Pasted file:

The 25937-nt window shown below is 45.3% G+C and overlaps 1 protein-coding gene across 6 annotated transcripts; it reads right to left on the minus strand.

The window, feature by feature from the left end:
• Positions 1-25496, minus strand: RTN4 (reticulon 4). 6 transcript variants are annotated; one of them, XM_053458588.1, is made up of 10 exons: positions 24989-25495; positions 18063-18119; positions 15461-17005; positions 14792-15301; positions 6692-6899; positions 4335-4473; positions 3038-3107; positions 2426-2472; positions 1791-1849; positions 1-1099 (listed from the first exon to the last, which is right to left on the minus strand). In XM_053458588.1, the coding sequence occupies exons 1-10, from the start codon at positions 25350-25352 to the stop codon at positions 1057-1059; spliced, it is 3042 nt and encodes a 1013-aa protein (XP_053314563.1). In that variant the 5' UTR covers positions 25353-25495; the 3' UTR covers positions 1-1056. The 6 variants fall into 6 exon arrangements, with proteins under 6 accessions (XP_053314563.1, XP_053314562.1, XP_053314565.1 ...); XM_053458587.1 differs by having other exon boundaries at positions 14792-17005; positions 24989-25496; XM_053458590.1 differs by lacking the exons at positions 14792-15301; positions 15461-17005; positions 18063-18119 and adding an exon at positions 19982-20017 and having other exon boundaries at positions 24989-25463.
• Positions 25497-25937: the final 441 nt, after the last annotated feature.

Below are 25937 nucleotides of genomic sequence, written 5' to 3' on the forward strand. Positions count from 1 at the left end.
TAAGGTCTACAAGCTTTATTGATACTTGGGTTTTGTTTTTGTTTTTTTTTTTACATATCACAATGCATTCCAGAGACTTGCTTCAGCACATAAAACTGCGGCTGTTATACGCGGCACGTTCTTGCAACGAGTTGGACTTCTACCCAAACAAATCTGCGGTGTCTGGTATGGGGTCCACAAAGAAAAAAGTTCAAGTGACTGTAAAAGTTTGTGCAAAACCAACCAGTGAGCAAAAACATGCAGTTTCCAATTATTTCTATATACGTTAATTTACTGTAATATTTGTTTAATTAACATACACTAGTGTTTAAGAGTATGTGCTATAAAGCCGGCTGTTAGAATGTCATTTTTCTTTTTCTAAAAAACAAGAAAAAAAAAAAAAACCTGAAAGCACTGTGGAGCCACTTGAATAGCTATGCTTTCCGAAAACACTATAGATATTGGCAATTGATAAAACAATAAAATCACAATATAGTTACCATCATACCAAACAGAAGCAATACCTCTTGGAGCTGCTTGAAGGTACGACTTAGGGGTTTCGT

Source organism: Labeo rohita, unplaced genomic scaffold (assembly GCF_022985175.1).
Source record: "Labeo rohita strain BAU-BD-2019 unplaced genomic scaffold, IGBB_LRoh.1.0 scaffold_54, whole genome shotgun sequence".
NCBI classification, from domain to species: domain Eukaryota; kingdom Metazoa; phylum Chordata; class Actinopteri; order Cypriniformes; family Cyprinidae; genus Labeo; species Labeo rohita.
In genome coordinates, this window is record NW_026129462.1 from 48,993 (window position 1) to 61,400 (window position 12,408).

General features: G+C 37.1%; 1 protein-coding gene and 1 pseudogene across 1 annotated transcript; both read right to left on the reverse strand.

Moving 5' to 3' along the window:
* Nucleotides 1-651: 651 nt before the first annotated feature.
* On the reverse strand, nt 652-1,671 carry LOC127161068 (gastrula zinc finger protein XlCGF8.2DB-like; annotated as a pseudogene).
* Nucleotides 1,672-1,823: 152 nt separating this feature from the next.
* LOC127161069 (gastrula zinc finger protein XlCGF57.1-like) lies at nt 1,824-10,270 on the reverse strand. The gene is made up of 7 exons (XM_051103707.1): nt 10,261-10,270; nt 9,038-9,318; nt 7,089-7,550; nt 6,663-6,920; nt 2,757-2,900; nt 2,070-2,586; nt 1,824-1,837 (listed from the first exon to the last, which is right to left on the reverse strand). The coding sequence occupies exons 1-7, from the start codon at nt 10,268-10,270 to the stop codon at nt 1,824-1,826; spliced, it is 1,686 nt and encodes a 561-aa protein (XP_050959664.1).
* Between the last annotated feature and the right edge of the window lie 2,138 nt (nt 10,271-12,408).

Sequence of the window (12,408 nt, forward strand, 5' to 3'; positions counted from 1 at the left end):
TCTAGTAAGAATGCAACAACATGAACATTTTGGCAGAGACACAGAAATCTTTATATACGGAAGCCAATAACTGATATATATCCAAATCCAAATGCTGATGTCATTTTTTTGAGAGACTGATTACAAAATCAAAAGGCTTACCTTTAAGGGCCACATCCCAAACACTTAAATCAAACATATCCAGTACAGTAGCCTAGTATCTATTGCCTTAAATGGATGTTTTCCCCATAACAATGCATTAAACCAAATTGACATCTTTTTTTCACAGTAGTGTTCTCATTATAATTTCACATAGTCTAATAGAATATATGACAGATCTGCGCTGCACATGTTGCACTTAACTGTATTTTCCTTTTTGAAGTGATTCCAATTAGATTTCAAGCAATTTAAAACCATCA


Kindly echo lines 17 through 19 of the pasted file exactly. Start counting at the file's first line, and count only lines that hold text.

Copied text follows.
* Between the last annotated feature and the right edge of the window lie 2,138 nt (nt 10,271-12,408).

Sequence of the window (12,408 nt, forward strand, 5' to 3'; positions counted from 1 at the left end):
TCTAGTAAGAATGCAACAACATGAACATTTTGGCAGAGACACAGAAATCTTTATATACGGAAGCCAATAACTGATATATATCCAAATCCAAATGCTGATGTCATTTTTTTGAGAGACTGATTACAAAATCAAAAGGCTTACCTTTAAGGGCCACATCCCAAACACTTAAATCAAACATATCCAGTACAGTAGCCTAGTATCTATTGCCTTAAATGGATGTTTTCCCCATAACAATGCATTAAACCAAATTGACATCTTTTTTTCACAGTAGTGTTCTCATTATAATTTCACATAGTCTAATAGAATATATGACAGATCTGCGCTGCACATGTTGCACTTAACTGTATTTTCCTTTTTGAAGTGATTCCAATTAGATTTCAAGCAATTTAAAACCATCA